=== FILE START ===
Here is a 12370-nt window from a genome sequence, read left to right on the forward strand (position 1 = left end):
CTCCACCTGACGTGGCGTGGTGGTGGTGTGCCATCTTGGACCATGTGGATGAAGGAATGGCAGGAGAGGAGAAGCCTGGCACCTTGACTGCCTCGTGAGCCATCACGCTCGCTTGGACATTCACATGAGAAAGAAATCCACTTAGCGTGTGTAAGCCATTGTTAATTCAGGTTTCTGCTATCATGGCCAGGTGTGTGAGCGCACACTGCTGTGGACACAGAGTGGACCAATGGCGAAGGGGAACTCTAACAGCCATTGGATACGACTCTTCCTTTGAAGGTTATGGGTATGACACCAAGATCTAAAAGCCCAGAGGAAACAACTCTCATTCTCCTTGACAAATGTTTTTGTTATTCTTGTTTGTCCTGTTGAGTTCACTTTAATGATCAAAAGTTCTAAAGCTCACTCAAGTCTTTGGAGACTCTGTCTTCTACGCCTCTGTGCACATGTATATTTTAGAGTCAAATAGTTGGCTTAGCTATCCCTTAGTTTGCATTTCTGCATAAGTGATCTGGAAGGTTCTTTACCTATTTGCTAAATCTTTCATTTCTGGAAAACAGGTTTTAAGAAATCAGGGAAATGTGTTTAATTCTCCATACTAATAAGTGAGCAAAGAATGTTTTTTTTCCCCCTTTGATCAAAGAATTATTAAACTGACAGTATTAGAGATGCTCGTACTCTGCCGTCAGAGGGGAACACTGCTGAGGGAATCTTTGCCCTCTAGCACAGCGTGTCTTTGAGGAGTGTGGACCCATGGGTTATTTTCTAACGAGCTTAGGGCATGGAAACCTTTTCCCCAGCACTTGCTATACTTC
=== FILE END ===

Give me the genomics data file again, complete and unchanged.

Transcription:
Here is a 12370-nt window from a genome sequence, read left to right on the forward strand (position 1 = left end):
CTCCACCTGACGTGGCGTGGTGGTGGTGTGCCATCTTGGACCATGTGGATGAAGGAATGGCAGGAGAGGAGAAGCCTGGCACCTTGACTGCCTCGTGAGCCATCACGCTCGCTTGGACATTCACATGAGAAAGAAATCCACTTAGCGTGTGTAAGCCATTGTTAATTCAGGTTTCTGCTATCATGGCCAGGTGTGTGAGCGCACACTGCTGTGGACACAGAGTGGACCAATGGCGAAGGGGAACTCTAACAGCCATTGGATACGACTCTTCCTTTGAAGGTTATGGGTATGACACCAAGATCTAAAAGCCCAGAGGAAACAACTCTCATTCTCCTTGACAAATGTTTTTGTTATTCTTGTTTGTCCTGTTGAGTTCACTTTAATGATCAAAAGTTCTAAAGCTCACTCAAGTCTTTGGAGACTCTGTCTTCTACGCCTCTGTGCACATGTATATTTTAGAGTCAAATAGTTGGCTTAGCTATCCCTTAGTTTGCATTTCTGCATAAGTGATCTGGAAGGTTCTTTACCTATTTGCTAAATCTTTCATTTCTGGAAAACAGGTTTTAAGAAATCAGGGAAATGTGTTTAATTCTCCATACTAATAAGTGAGCAAAGAATGTTTTTTTTCCCCCTTTGATCAAAGAATTATTAAACTGACAGTATTAGAGATGCTCGTACTCTGCCGTCAGAGGGGAACACTGCTGAGGGAATCTTTGCCCTCTAGCACAGCGTGTCTTTGAGGAGTGTGGACCCATGGGTTATTTTCTAACGAGCTTAGGGCATGGAAACCTTTTCCCCAGCACTTGCTATACTTC